Denney went up to him when he came out of the dressing room and introduced himself, inviting him to the team’s tryouts. The 17-year-old Gabriel thought someone was pulling a prank on him until Denney showed him a business card. His mother, Kim, asked Gabriel who had been talking with him.“OHL scout,” he whispered, not wanting anyone else in the arena to hear it in case it all fell through.
Still, word leaked out.
The first to hear was a police officer—Gabriel was behind the wheel when the family car was pulled over as part of a spot-check. Next was Pangos, who remembers “just dancing around almost out of control, one of the happiest times of my life.” Then the Hurricanes coaches heard and tried to talk him out of the tryout, telling him he had a chance to be a big-time player with his hometown team, maybe even a chance to play for a national championship. The secret was completely out of the bag when Gabriel showed up to the tryouts, specifically when the players went through fitness testing. “It wasn’t just that he had the highest score there,” Denney says. “He set team records by a big margin and that includes guys at 19 and 20. Everyone was just sort of shocked by it. Eventually, there were guys just yelling, telling him to ‘go for it.’”
Gabriel’s story would be amazing enough if it had ended there, with him landing a spot on the Attack roster, or that season, when he spent all those hours in practice and in the gym while waiting for a spot, or that final game, getting a chance to play at the Memorial Cup. But, no, after that, the impossible happened.
The NHL called.
Gabriel wasn’t picked in the 2011 NHL draft. That just doesn’t happen for forwards with a goal and two assists. But Jeff Twohey, then a scout with the Phoenix Coyotes, phoned Gabriel and asked him if he would come out to the team’s rookie camp that fall. From a Jr. C practice to an NHL camp in a little less than 12 months after having played so few shifts in games that he could count them. Though the Coyotes liked what they saw, a league-owned team doesn’t have the pockets to sign projects. “I apologized to him because I didn’t think we gave him enough of a chance to show what he could do,” says Twohey, who’s now GM of the Oshawa Generals. And Gabriel didn’t get invited to a rookie camp last fall—they were scuttled by the NHL lockout. He might not have anyway, not off a 17-point second season in Owen Sound.
But he can count on at least that this fall. His numbers from this season won’t blow anyone away—13 goals and 15 assists in 67 regular-season games—but his is an exceptional case. “I’ve never had a player whose statistics tell you less about his value to the team,” Attack GM Dale DeGray says. “You have to see him every night, every practice, to see the energy he brings to the team. I don’t know where Kurtis gets it.”
Those who know him will hazard a guess. When Gabriel was 10 years old, he and his younger brother Iain were called out of class early and their mother was waiting for them. Kim told her boys that their father had died. Only that. No details. Kim would wait a few years before telling the brothers that their father had taken his own life. No further details. And not so long ago, she told them that he had left a letter but didn’t show it to them or get into what his last words had been.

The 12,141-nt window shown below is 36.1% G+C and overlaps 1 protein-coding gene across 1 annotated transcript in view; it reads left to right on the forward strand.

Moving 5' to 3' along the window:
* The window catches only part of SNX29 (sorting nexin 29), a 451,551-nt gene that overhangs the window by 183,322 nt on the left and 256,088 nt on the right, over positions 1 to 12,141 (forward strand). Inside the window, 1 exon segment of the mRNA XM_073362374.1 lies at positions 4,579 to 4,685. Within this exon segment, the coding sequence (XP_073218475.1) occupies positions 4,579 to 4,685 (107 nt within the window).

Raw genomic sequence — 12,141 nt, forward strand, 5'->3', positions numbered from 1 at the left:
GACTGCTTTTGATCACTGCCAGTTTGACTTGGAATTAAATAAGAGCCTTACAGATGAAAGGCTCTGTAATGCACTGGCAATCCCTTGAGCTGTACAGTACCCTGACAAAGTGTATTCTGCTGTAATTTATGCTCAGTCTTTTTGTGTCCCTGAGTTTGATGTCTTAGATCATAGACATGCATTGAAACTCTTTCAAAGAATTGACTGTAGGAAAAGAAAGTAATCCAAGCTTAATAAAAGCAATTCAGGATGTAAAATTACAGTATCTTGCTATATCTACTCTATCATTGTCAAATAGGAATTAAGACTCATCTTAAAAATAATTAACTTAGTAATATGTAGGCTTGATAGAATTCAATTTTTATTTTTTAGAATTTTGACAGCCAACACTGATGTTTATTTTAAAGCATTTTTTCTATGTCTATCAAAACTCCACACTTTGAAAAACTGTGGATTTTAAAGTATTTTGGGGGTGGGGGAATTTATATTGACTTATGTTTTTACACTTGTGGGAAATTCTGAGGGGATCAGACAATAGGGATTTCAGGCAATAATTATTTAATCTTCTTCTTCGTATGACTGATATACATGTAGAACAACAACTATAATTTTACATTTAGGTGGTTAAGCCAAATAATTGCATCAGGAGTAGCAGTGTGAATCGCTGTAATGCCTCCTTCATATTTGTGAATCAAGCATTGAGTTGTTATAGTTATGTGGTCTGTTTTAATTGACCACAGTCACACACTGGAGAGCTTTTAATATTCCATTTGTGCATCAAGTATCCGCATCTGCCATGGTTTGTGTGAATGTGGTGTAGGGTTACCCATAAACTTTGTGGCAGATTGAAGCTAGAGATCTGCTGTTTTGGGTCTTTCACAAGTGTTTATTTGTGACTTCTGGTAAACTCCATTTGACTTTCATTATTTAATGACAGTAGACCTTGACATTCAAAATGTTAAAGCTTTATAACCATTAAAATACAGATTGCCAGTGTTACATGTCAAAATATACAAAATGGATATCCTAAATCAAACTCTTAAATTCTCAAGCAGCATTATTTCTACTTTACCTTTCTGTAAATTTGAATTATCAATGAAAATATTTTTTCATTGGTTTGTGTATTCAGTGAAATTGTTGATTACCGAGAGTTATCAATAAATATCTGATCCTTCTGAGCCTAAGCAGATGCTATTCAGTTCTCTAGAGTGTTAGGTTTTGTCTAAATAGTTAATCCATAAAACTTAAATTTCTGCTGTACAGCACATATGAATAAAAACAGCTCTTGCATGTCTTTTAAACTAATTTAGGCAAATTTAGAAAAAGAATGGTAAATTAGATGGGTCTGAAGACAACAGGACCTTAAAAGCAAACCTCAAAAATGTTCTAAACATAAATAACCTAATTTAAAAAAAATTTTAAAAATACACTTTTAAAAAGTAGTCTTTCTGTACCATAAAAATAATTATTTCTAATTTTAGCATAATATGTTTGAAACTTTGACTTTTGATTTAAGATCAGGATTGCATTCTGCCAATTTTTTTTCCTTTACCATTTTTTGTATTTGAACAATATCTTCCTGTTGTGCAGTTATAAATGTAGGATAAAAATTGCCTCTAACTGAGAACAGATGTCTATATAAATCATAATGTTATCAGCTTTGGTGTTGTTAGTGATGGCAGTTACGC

Some might have questions but Gabriel hasn’t asked any. What he already knows he has pieced together from memories. He knows what he needs to know, he says. He has some memory of his parents’ breakup when he was seven. Some memory of his visits with his father. Of his father selling his car and guitar, his beloved possession, because money was tight. Of he and Iain having to walk everywhere. “I didn’t know at the time, but looking back there were signs that he was having trouble,” Gabriel says. He doesn’t see his father as a victim, doesn’t think life conspired against him. He thinks his father failed because he was “lazy,” a high school dropout who lacked ambition. Gabriel will tell you he’s moved past any difficult time. He’ll reject in the strongest terms possible that he’s a survivor. He will say that he’s his own man. And yet, others see his father’s suicide as shaping his character. “He has amazing inner strength,” Denney says. “His father’s death is a source of that strength. It’s a driving force in his life.”
Gabriel doesn’t know where he’ll be next season. He’s spoken with some NHL scouts and he hears that others have taken an interest in him. It goes week to week. “Thirty teams will probably hate to see this story,” DeGray says. “They think Kurtis is a secret, but just about everybody has asked us about him.”
Gabriel hopes his name will finally be called this June after having been passed over twice at both the OHL and NHL drafts. He hopes his story will play out like Andrew Shaw’s. An Owen Sound teammate of Gabriel’s, Shaw had gone undrafted twice before Chicago picked him in the fifth round in 2011. Failing that, he’ll hope to get another rookie-camp invitation. Maybe it will be a chance to sign on as a pro free-agent in the minors. Maybe he’ll go to the CIS and hope to follow the route Washington Capital Joel Ward took to make the NHL. He believes he still has room to grow. He just needs someone else to believe the same thing.
Kurtis Gabriel knows only one thing for sure. “I’ll work harder than anyone else,” he says. “I won’t quit. It won’t end here.”